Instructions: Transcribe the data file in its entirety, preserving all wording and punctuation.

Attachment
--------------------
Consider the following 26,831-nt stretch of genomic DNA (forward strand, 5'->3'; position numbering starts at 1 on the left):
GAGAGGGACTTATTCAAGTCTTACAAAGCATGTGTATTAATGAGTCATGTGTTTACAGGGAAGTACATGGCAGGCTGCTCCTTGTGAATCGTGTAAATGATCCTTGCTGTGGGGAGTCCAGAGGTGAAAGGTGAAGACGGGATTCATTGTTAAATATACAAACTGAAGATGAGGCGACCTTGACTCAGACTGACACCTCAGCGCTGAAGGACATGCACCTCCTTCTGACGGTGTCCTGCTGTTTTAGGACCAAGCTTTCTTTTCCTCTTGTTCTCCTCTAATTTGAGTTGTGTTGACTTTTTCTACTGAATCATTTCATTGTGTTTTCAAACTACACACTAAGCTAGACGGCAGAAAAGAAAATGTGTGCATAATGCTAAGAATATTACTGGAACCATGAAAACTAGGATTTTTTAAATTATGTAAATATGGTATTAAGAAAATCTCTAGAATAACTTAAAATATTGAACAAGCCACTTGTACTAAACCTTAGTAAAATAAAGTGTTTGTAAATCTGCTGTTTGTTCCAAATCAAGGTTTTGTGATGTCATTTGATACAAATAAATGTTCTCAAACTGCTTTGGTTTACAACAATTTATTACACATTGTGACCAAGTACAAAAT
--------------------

Consider the following 26,831-nt stretch of genomic DNA (forward strand, 5'->3'; position numbering starts at 1 on the left):
GAGAGGGACTTATTCAAGTCTTACAAAGCATGTGTATTAATGAGTCATGTGTTTACAGGGAAGTACATGGCAGGCTGCTCCTTGTGAATCGTGTAAATGATCCTTGCTGTGGGGAGTCCAGAGGTGAAAGGTGAAGACGGGATTCATTGTTAAATATACAAACTGAAGATGAGGCGACCTTGACTCAGACTGACACCTCAGCGCTGAAGGACATGCACCTCCTTCTGACGGTGTCCTGCTGTTTTAGGACCAAGCTTTCTTTTCCTCTTGTTCTCCTCTAATTTGAGTTGTGTTGACTTTTTCTACTGAATCATTTCATTGTGTTTTCAAACTACACACTAAGCTAGACGGCAGAAAAGAAAATGTGTGCATAATGCTAAGAATATTACTGGAACCATGAAAACTAGGATTTTTTAAATTATGTAAATATGGTATTAAGAAAATCTCTAGAATAACTTAAAATATTGAACAAGCCACTTGTACTAAACCTTAGTAAAATAAAGTGTTTGTAAATCTGCTGTTTGTTCCAAATCAAGGTTTTGTGATGTCATTTGATACAAATAAATGTTCTCAAACTGCTTTGGTTTACAACAATTTATTACACATTGTGACCAAGTACAAAAT